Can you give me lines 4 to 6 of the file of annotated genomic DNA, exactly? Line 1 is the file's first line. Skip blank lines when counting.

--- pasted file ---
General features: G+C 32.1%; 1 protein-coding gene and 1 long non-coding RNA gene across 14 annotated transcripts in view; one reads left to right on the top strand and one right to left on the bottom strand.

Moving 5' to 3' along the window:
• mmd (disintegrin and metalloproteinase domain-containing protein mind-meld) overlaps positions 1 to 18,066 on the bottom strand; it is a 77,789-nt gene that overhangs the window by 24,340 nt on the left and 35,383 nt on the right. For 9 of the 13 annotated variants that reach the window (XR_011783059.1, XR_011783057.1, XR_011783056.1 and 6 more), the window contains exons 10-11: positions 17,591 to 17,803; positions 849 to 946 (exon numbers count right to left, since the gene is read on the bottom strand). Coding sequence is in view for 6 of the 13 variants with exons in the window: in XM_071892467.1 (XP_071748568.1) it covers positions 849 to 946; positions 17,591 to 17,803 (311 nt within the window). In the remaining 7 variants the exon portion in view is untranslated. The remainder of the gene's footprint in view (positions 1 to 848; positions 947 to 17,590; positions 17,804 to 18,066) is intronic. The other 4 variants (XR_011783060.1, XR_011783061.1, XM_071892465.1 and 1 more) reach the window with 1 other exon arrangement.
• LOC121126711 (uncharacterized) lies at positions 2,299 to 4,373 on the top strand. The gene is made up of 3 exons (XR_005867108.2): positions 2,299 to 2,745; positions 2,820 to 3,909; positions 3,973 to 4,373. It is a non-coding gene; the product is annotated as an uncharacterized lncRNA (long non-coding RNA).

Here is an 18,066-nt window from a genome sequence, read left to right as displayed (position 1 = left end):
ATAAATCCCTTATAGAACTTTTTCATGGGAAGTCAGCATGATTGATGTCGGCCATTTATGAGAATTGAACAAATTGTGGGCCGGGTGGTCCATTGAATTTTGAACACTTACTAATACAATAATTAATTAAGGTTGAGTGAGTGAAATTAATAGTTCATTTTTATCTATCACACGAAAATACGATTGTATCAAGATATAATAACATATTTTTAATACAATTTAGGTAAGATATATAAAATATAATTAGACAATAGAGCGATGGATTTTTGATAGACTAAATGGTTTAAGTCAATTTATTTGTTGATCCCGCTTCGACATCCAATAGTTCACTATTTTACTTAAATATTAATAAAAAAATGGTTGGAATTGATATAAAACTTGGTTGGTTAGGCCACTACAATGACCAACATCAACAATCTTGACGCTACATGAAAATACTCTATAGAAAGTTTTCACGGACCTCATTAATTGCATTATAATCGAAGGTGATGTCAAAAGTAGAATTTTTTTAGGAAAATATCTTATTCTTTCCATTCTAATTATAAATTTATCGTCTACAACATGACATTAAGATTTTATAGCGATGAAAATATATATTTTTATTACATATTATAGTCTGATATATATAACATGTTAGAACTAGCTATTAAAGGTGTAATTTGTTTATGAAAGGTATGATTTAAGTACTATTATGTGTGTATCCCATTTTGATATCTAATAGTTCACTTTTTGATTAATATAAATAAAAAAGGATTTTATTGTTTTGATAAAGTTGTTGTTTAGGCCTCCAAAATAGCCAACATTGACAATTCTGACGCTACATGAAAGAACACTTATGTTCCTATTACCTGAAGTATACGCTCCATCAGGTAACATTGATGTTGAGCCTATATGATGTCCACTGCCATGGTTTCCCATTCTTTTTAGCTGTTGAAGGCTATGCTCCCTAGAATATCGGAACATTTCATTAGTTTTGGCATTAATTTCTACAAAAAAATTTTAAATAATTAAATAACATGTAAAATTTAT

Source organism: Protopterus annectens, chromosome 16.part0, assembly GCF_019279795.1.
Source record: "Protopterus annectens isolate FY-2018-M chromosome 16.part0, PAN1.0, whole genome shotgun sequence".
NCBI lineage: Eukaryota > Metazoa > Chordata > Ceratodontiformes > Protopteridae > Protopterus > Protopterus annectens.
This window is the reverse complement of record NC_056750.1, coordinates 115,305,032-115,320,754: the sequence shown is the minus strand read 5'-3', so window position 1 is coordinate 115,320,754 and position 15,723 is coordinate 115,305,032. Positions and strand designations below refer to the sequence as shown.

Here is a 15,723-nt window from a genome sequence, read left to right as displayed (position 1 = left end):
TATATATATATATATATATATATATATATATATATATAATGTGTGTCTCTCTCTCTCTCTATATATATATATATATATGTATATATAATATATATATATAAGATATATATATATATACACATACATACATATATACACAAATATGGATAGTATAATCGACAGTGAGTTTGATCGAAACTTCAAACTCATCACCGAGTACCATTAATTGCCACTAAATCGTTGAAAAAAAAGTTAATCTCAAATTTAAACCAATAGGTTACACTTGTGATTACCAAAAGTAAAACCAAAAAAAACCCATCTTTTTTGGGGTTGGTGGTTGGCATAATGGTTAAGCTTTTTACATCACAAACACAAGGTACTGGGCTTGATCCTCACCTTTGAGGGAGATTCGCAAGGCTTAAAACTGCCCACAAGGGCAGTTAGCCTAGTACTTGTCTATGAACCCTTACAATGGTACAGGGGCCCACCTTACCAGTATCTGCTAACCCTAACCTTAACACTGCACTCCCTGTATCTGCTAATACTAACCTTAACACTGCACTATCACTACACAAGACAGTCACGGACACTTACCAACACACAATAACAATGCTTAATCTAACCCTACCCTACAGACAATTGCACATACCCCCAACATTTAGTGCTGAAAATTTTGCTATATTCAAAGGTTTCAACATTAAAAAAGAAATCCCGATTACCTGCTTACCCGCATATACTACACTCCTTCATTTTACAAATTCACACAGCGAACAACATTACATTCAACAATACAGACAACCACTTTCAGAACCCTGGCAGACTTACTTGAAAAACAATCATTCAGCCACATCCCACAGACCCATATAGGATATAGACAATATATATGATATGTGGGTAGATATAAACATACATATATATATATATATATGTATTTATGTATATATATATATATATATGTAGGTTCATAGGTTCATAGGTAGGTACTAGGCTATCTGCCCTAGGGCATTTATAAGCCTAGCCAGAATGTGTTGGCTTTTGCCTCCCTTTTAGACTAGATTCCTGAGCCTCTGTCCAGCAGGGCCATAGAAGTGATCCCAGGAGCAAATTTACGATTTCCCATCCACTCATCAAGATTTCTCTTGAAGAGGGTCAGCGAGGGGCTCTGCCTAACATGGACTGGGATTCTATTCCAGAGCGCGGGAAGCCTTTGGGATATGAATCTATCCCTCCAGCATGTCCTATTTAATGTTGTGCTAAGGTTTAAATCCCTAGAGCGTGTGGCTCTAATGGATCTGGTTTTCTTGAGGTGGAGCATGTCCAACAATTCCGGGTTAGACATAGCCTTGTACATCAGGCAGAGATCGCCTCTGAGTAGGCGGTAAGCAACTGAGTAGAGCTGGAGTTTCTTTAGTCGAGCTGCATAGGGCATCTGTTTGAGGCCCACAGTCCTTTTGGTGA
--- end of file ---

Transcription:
• LOC121126711 (uncharacterized) lies at positions 2,299 to 4,373 on the top strand. The gene is made up of 3 exons (XR_005867108.2): positions 2,299 to 2,745; positions 2,820 to 3,909; positions 3,973 to 4,373. It is a non-coding gene; the product is annotated as an uncharacterized lncRNA (long non-coding RNA).

Here is an 18,066-nt window from a genome sequence, read left to right as displayed (position 1 = left end):
ATAAATCCCTTATAGAACTTTTTCATGGGAAGTCAGCATGATTGATGTCGGCCATTTATGAGAATTGAACAAATTGTGGGCCGGGTGGTCCATTGAATTTTGAACACTTACTAATACAATAATTAATTAAGGTTGAGTGAGTGAAATTAATAGTTCATTTTTATCTATCACACGAAAATACGATTGTATCAAGATATAATAACATATTTTTAATACAATTTAGGTAAGATATATAAAATATAATTAGACAATAGAGCGATGGATTTTTGATAGACTAAATGGTTTAAGTCAATTTATTTGTTGATCCCGCTTCGACATCCAATAGTTCACTATTTTACTTAAATATTAATAAAAAAATGGTTGGAATTGATATAAAACTTGGTTGGTTAGGCCACTACAATGACCAACATCAACAATCTTGACGCTACATGAAAATACTCTATAGAAAGTTTTCACGGACCTCATTAATTGCATTATAATCGAAGGTGATGTCAAAAGTAGAATTTTTTTAGGAAAATATCTTATTCTTTCCATTCTAATTATAAATTTATCGTCTACAACATGACATTAAGATTTTATAGCGATGAAAATATATATTTTTATTACATATTATAGTCTGATATATATAACATGTTAGAACTAGCTATTAAAGGTGTAATTTGTTTATGAAAGGTATGATTTAAGTACTATTATGTGTGTATCCCATTTTGATATCTAATAGTTCACTTTTTGATTAATATAAATAAAAAAGGATTTTATTGTTTTGATAAAGTTGTTGTTTAGGCCTCCAAAATAGCCAACATTGACAATTCTGACGCTACATGAAAGAACACTTATGTTCCTATTACCTGAAGTATACGCTCCATCAGGTAACATTGATGTTGAGCCTATATGATGTCCACTGCCATGGTTTCCCATTCTTTTTAGCTGTTGAAGGCTATGCTCCCTAGAATATCGGAACATTTCATTAGTTTTGGCATTAATTTCTACAAAAAAATTTTAAATAATTAAATAACATGTAAAATTTAT